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Sky Arts’ Landscape Artist of the Year 2024 – Setting the winning commission

The 2024 Landscape Artist of the Year prize was a commission by the Science Museum Group to capture the story of Orkney’s central role in the UK’s transition to low-carbon, renewable energy.

This year, the Science Museum Group was proud to work with Sky Arts’ Landscape Artist of the Year competition. As this series’ collaborating institution, we asked the competition’s winner, artist Monica Popham, to paint a work that captures the story of Orkney’s role in the UK’s transition to low carbon and renewable energy.

Orkney and the Energy Within by Monica Popham can now be seen on display in the Science Museum on Level 2 between Mathematics: The Winton Gallery and the Information Age gallery.

‘Orkney and the Energy Within’, by Monica Popham, Guilford, 2023

To capture the view, Popham stood on Hammars Hill Wind Farm next to the three turbines in the foreground, looking across the vista towards the island of Eynhallow. If you want to visit the same location, you’ll want to wrap up warm – Orkney has high winds all year round, but the turbines to the right, and speckled through the landscape, have played a key role in enabling residents to harness this renewable energy. They are prominent throughout the islands.

View of Orkney which inspired Monica Popham © Sky Arts Limited

Popham’s choice of viewpoint also captures a second source of renewable energy a little less visible. Eynhallow Island is renowned for its turbulent tides, a source of energy also well harnessed by Orcadians. The islands are a perfect testing site for new technologies to harness tidal and ocean power, including tidal stream turbines.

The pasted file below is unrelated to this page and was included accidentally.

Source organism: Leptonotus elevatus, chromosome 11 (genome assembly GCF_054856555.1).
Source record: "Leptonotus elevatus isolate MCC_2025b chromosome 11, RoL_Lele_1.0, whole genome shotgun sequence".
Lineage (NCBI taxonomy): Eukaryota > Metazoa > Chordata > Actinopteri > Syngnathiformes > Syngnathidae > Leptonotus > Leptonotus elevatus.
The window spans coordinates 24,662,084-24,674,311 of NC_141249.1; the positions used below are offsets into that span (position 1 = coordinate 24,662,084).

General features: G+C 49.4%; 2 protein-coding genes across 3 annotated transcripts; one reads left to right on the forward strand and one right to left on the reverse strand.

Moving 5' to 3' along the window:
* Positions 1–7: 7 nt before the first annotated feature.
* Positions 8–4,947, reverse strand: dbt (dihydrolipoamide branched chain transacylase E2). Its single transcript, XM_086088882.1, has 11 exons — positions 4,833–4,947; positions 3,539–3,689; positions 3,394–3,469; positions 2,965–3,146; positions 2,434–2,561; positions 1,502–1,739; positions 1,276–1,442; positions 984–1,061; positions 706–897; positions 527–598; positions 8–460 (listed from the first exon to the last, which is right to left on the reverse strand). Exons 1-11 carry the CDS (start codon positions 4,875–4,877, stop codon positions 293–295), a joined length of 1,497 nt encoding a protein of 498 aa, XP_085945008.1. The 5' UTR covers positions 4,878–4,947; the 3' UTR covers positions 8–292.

Jessica Bradford, Head of Collections & Principal Curator at the Science Museum, said, ‘We think Popham’s work, Orkney and the Energy Within, demonstrates with brio Orkney’s pioneering renewable energy industry, whilst capturing the bracing beauty of the islands’ pristine landscape.

Everywhere we look, Popham has captured movement and energy. Rolling clouds, mottled shadows across undulating fields, the shimmering sea and bold upright wind turbines all catch our eye, which can hardly settle on one spot. Though the scene is beautiful, we still get a strong sense of the islands’ underlying momentum in embracing renewables’.

An ancient circle of Standing Stones called the Ring of Brodgar, Stenness, Orkney Islands. © Mark Foster/ Unsplash.

The Orkney islands off the north eastern coast of Scotland are known for their wildlife, dramatic coastlines and their deep history. Neolithic sites scattered across the islands, many 5,000 years old, were bustling before either Stonehenge or the Pyramids were built. The landscape is a haven for wildlife, from nesting seabirds along its cliffs to a vibrant array of plants across rolling meadows.

In seeking to protect this ancient and natural inheritance against the impact of climate change, Orkney’s residents have been looking to the future. Once dependent on fossil fuels from the Scottish mainland for energy, in recent decades Orcadians have been leading the way in embracing the renewable energy industry.

Over 100 percent of the islands’ electricity is generated by local renewable sources. By comparison in 2022 the UK overall averaged 40 percent.

A visitor looks at ‘Orkney and the Energy Within’ painted by landscape artist and illustrator Monica Popham.

The islands might be closer to the Arctic Circle than they are to London, but through the work, we are transported from urban South Kensington to a fresh, bracing view of these unique and forward-thinking islands.

Orkney and the Energy Within by Monica Popham can be seen on display in the Science Museum on Level 2 between Mathematics: The Winton Gallery and the Information Age gallery.